While lampless projectors are not brand new, the technology has evolved and continues to improve as time goes on. Imagine an installation grade projector that can run 24/7 with virtually no maintenance and no lamp changes and carry a three year warranty. Imagine not waiting for your projector to warm up or cool down, where the projector will reach maximum brightness and turn off almost immediately. Combine this with advanced features like projection mapping, edge blending, and an HDBaseT input packaged in a bright enough projector for large venues and you have quite a value proposition for your clients.
Laser projectors offer several benefits over traditional lamp based technologies. Let me clarify that laser simply refers to the light source, so the projection technologies like 3LCD are still a major part of these new projectors. Traditional lamp based projectors require the lamp to be replaced roughly every 1500 to 6000 hours depending upon the projector and the mode you run it in, while the average lifespan of a laser based projector is 20,000 hours.
Additionally, with most traditional lamp based projectors it takes a few minutes for the projector to warm up after powering on, and can take up to thirty minutes to provide a stable brightness level and often need to remain plugged in after powering off in order to properly cool the lamp. With laser based projectors they are ready to go almost immediately after being powered on and do not require a connected power source upon powering off with no worry of damaging the projector’s light source.
As far as the light source, projector lamps lose most of their brightness in the first half of their lifecycle whereas with a laser based light source the brightness loss is linear over the 20,000 hour lifecycle. What does this mean? This means that if you compare a laser based projector with a lamp based projector, both with the same light output rating (lumens) that within a very short period of time the laser projector will have the brighter image. Furthermore, even lamp based projectors with higher light output ratings than a laser based projector will quickly provide a lower light output than the laser projector due to the steep curve in degradation of the lamps brightness.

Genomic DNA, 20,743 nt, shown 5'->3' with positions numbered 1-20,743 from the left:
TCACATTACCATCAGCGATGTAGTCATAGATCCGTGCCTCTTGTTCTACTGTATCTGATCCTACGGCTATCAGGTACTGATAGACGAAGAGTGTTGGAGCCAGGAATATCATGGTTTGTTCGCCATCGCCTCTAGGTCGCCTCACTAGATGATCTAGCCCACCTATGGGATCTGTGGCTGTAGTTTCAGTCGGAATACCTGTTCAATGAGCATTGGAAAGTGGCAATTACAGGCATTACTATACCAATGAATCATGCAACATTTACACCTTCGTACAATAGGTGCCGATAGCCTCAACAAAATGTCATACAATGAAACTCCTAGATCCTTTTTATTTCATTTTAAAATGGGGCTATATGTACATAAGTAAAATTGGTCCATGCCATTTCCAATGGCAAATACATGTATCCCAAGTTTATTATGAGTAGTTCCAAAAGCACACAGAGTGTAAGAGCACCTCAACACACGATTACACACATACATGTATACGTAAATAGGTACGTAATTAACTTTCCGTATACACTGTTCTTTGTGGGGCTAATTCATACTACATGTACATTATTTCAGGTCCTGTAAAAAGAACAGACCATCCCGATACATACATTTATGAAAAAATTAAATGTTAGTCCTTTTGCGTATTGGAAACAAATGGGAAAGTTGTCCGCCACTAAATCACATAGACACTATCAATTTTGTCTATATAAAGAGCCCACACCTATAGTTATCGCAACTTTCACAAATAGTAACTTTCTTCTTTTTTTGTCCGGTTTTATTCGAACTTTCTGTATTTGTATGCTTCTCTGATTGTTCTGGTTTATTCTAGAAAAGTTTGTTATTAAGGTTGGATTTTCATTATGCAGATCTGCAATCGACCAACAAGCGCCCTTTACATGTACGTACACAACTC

Epson’s popular Pro G and Pro Z installation grade projectors will soon be joined by the new Pro L series of laser based projectors with multiple choices ranging in brightness from 6,000 lumens to 12,000 lumens and multiple lens options with all of the features that users of the Pro G and Pro Z models have grown to love. Expect to start seeing these shipping in June of 2016. I know I can’t wait to get my hands on one.
For more information on Epson Projectors contact Brian Rhatigan at firstname.lastname@example.org or 888.420.2566 x6546